Note: This step will start pointing your domain to the new site, away from your old server.

Click on the www A record, set Alias to Yes then place your cursor in the Alias Target field. A dropdown with your new CloudFront distribution should display. It may not load for you until a few minutes after the distribution has finished deploying. It would often hang for me at "Loading Targets..." too.

I was able to get it working by just pasting the CloudFront URL in there — it immediately detected it. Click Save Record Set. Do that again for the root domain A record. The values of your two A records should now begin with ALIAS:

Propagation

Your domain name will begin pointing to your new CloudFront distribution shortly. It may begin working for you in a few minutes, but it's best to keep your old server and DNS active for a few days.

You can force a root DNS server dig trace to update your computer's DNS if you like:

dig YOUR-DOMAIN.com +trace @a.root-servers.net

After a few days, log into your old server and see if there are still any requests being served. It should be idle or only receive hits by some bots occasionally. It's now safe to pull your old DNS. For me that meant deleting the domain from Zerigo.5

Congrats! Your site is now hosted on S3 with CloudFront (and very fast). From now on you can see all of your hosting expenses in one place:

Amazon AWS billing dashboard
AWS billing dashboard

About those CloudFront logs..

While creating your CloudFront distribution you specified an S3 bucket to store logs. You might be wondering what you can do with those. If you already have a website analytics service like Google Analytics or Gaug.es (I use both), you probably don't need to worry about this. But if you're curious about them, they're a bunch of gzipped logs that look like this:

#Version: 1.0
#Fields: date time x-edge-location sc-bytes c-ip cs-method cs(Host) cs-uri-stem sc-status cs(Referer) cs(User-Agent) cs-uri-query cs(Cookie) x-edge-result-type x-edge-request-id x-host-header cs-protocol cs-bytes
2014-01-10  20:48:52  AMS1  12179 109.128.79.246  GET d3667treldvo0a.cloudfront.net /review-beats-studio-by-dr-dre-and-monster-noise-canceling-headphones/  200 http://www.google.be/url?sa=t&rct=j&q=&esrc=s&source=web&cd=1&ved=0CDAQFjAA&url=http%253A%252F%252Fpaulstamatiou.com%252Freview-beats-studio-by-dr-dre-and-monster-noise-canceling-headphones%253Futm_medium%253Dbt.io-twitter%2526utm_source%253Ddirect-bt.io%2526utm_content%253Dbacktype-tweetcount&ei=r1zQUuPbO9Sn0wWKjoCAAg&usg=AFQjCNFEXXTT3tVBByvtwIFRkdMuNKhtyQ&sig2=P4KrKFKN17_7GD1I1-z8VA&bvm=bv.59026428,d.d2k Mozilla/5.0%2520(Macintosh;%2520Intel%2520Mac%2520OS%2520X%252010_8_5)%2520AppleWebKit/537.71%2520(KHTML,%2520like%2520Gecko)%2520Version/6.1%2520Safari/537.71 - - RefreshHit  WxFbgCF8cHHbNbThYhVsk-hgiq2IgKWbkgzU91ERYF6bSetGhZ2BKQ==  paulstamatiou.com http  790
2014-01-10  20:48:52  AMS1  4078  109.128.79.246  GET d3667treldvo0a.cloudfront.net /js/stammy.js 200 http://paulstamatiou.com/review-beats-studio-by-dr-dre-and-monster-noise-canceling-headphones/  Mozilla/5.0%2520(Macintosh;%2520Intel%2520Mac%2520OS%2520X%252010_8_5)%2520AppleWebKit/537.71%2520(KHTML,%2520like%2520Gecko)%2520Version/6.1%2520Safari/537.71 v=10  - Hit TCLtU2PADnfuucltg2DCj4kBOYzVA2f3QqRMiIoVILOkt1rA--BD_g==  paulstamatiou.com http  383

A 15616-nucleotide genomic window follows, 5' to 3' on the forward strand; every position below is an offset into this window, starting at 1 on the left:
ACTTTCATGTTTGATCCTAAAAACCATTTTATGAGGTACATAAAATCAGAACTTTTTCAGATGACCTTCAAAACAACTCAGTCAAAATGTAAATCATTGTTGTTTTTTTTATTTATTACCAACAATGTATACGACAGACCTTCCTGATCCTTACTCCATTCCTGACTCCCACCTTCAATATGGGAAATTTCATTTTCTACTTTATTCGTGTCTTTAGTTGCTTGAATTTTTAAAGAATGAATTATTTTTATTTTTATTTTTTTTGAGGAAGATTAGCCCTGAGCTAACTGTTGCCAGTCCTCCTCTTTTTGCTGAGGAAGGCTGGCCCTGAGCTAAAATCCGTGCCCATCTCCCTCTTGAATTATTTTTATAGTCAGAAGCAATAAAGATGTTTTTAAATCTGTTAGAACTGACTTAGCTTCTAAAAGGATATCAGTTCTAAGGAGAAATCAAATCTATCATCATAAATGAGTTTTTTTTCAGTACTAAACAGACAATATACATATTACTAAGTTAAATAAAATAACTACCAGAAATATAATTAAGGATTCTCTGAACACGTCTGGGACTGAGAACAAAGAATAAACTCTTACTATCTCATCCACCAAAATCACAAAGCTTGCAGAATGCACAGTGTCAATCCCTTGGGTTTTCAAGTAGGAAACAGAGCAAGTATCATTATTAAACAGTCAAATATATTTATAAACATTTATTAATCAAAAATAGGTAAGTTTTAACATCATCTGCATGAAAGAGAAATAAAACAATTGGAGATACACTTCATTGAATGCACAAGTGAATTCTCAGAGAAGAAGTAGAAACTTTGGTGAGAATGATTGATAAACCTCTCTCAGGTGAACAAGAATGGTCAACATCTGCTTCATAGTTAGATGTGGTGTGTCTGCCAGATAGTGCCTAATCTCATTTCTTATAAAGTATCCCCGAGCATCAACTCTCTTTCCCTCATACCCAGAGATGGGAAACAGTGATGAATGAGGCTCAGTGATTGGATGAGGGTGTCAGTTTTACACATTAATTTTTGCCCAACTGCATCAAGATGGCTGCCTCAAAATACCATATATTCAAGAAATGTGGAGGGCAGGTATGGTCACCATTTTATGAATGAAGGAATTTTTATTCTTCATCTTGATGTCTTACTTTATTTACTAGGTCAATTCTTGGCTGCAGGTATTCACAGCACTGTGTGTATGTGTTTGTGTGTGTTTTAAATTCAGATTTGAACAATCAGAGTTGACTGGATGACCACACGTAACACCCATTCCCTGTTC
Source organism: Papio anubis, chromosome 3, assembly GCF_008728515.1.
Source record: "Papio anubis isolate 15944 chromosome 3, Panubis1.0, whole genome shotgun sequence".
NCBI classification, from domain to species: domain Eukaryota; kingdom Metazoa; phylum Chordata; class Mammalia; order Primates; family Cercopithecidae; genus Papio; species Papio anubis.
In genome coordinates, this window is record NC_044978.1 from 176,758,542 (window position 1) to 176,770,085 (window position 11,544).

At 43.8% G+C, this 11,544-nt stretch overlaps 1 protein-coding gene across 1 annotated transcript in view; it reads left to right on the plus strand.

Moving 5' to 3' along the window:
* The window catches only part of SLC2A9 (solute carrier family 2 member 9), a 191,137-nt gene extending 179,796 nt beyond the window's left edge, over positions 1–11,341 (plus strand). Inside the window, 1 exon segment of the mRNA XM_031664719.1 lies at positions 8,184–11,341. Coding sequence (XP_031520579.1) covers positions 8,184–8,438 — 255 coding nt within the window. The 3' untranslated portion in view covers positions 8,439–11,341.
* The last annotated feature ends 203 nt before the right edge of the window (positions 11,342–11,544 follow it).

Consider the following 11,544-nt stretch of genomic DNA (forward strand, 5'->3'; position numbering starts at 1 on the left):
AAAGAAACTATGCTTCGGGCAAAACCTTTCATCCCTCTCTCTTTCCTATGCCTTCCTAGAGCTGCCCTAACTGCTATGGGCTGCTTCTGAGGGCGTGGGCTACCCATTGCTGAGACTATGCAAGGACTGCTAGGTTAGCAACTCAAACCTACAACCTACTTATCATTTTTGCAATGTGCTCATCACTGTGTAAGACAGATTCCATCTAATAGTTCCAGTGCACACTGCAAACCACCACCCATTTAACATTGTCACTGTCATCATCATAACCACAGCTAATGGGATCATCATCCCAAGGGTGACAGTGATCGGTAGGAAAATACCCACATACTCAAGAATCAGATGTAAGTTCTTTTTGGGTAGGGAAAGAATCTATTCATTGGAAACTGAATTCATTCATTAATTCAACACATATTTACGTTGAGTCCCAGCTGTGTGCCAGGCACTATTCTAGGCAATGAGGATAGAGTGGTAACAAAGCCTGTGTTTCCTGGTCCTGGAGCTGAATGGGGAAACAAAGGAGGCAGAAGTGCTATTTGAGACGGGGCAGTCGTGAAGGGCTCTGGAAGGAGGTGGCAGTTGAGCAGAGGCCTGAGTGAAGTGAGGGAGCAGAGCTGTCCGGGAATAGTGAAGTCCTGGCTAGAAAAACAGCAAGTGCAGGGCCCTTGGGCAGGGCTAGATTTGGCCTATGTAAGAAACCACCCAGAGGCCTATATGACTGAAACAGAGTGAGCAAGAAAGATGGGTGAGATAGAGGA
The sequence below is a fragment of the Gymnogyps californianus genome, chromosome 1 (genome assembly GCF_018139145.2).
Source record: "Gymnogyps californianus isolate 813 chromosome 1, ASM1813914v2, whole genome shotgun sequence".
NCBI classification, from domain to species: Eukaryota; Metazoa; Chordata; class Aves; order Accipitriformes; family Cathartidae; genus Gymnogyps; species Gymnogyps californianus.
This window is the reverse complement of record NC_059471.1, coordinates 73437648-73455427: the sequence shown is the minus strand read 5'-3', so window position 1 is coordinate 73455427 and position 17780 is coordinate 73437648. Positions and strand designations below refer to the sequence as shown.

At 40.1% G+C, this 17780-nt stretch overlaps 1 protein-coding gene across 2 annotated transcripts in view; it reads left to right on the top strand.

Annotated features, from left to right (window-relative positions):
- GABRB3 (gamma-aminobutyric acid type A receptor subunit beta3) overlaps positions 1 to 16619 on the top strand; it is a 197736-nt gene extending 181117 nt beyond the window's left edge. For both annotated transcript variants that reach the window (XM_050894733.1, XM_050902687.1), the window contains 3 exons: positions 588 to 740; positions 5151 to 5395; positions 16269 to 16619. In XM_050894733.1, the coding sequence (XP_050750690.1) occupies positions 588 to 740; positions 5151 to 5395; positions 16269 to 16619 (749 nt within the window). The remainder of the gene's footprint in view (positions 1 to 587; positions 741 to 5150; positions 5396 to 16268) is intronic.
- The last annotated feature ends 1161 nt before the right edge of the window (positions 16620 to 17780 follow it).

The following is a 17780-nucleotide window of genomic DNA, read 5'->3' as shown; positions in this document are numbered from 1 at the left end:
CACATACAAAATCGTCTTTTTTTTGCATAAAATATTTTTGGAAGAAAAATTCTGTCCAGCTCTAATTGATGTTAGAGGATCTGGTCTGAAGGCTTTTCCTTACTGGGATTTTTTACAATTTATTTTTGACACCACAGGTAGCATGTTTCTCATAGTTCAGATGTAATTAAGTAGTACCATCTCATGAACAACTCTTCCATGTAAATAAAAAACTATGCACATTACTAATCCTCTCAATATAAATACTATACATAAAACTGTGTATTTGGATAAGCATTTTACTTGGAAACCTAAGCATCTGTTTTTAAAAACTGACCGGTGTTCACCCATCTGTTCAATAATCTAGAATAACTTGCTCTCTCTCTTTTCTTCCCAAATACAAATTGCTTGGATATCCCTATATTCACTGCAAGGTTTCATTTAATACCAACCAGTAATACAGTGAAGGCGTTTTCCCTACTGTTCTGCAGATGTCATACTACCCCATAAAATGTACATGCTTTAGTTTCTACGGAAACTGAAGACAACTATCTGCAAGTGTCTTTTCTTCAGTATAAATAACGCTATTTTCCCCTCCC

Services like S3Stat, Cloudlytics and Qloudstat can analyze them and make nice traffic dashboards for you. Or you can setup your own server running AWStats to analyze the logs. This is most likely overkill for you and you should disable logging to save money on S3 costs.

Questions?

If you have any questions about this process, I'd suggest skimming through the amazingly detailed Amazon docs or ask me on Twitter.

Performance

Moving to S3 site hosting on CloudFront is just one step to having a performant static website. Basic Souders rules still apply: reducing requests and file sizes, caching properly, reducing or moving render-blocking javascript and so on. I still have some tweaks to make as suggested by Google PageSpeed Insights and WebPageTest. Now's a good time to enable gzip compression with s3_website if you haven't already.

I previously hosted all of my CSS, JS and images on another CloudFront distribution that I CNAME'd to turbo.paulstamatiou.com. I will continue to use that for images, since I'd prefer not to have gigs of blog post images in the same repository and taking up space on my computer.

However, I have since changed my Grunt setup to compile and serve CSS and JS on the root domain. This way I don't have to separately upload them to my other CloudFront distribution. I manually append a version query string6 to them when I make deploy new versions. I still have to spend time to investigate things like grunt-usemin to solve my CSS and JS versioning issues.

1 That was the grandfathered-in price too!

2 And I made sure to remove the Zerigo-specific NS records from the export.

3 If you have spare time it's best to put your AWS IAM credentials in your .env and add it to your .gitignore so you don't commit them to your GitHub repository.

4 Though that functionality is readily available with regular S3 hosted sites (no CloudFront), sites hosted on S3 with CloudFront are unable to redirect from www to no-www (or vice versa) at this time. As long as you have the canonical tag setup it's no biggie.

5 Even though I had since moved my domain to Route 53, it was still serving up DNS to users that had old DNS that still thought my site was hosted on Heroku. I know this is the case because I had previously prematurely deleted it on Zerigo after switching to Route 53 and a bunch of people on Twitter said my site stopped working for them.

6 I also changed my CloudFront distribution to allow query string forwarding.

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"How To: Hosting on Amazon S3 with CloudFront" by @Stammy